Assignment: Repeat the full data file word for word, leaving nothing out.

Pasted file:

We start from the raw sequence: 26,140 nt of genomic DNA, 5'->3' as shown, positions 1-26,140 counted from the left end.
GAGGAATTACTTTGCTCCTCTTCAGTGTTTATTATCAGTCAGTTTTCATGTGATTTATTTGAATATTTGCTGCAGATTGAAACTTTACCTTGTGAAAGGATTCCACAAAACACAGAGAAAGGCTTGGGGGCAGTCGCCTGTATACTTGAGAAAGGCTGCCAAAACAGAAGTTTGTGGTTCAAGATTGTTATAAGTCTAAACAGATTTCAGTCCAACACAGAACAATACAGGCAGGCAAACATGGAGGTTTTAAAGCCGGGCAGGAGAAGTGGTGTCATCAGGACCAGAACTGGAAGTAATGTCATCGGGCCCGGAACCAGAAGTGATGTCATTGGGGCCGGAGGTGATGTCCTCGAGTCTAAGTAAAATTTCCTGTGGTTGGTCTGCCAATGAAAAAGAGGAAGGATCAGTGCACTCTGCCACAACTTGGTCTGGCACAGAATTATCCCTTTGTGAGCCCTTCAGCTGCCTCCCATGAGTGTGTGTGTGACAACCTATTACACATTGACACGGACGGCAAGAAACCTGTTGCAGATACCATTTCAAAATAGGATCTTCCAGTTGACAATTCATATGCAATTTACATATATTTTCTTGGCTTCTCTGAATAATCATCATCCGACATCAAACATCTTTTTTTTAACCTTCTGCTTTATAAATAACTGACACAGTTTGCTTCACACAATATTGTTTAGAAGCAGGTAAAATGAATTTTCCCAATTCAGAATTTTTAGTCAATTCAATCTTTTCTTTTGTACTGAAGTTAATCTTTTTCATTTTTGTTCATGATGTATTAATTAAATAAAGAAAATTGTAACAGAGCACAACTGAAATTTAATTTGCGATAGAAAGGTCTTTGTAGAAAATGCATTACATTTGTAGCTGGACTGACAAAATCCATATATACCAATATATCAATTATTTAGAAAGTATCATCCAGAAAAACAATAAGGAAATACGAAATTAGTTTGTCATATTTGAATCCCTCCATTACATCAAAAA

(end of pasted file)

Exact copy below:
We start from the raw sequence: 26,140 nt of genomic DNA, 5'->3' as shown, positions 1-26,140 counted from the left end.
GAGGAATTACTTTGCTCCTCTTCAGTGTTTATTATCAGTCAGTTTTCATGTGATTTATTTGAATATTTGCTGCAGATTGAAACTTTACCTTGTGAAAGGATTCCACAAAACACAGAGAAAGGCTTGGGGGCAGTCGCCTGTATACTTGAGAAAGGCTGCCAAAACAGAAGTTTGTGGTTCAAGATTGTTATAAGTCTAAACAGATTTCAGTCCAACACAGAACAATACAGGCAGGCAAACATGGAGGTTTTAAAGCCGGGCAGGAGAAGTGGTGTCATCAGGACCAGAACTGGAAGTAATGTCATCGGGCCCGGAACCAGAAGTGATGTCATTGGGGCCGGAGGTGATGTCCTCGAGTCTAAGTAAAATTTCCTGTGGTTGGTCTGCCAATGAAAAAGAGGAAGGATCAGTGCACTCTGCCACAACTTGGTCTGGCACAGAATTATCCCTTTGTGAGCCCTTCAGCTGCCTCCCATGAGTGTGTGTGTGACAACCTATTACACATTGACACGGACGGCAAGAAACCTGTTGCAGATACCATTTCAAAATAGGATCTTCCAGTTGACAATTCATATGCAATTTACATATATTTTCTTGGCTTCTCTGAATAATCATCATCCGACATCAAACATCTTTTTTTTAACCTTCTGCTTTATAAATAACTGACACAGTTTGCTTCACACAATATTGTTTAGAAGCAGGTAAAATGAATTTTCCCAATTCAGAATTTTTAGTCAATTCAATCTTTTCTTTTGTACTGAAGTTAATCTTTTTCATTTTTGTTCATGATGTATTAATTAAATAAAGAAAATTGTAACAGAGCACAACTGAAATTTAATTTGCGATAGAAAGGTCTTTGTAGAAAATGCATTACATTTGTAGCTGGACTGACAAAATCCATATATACCAATATATCAATTATTTAGAAAGTATCATCCAGAAAAACAATAAGGAAATACGAAATTAGTTTGTCATATTTGAATCCCTCCATTACATCAAAAA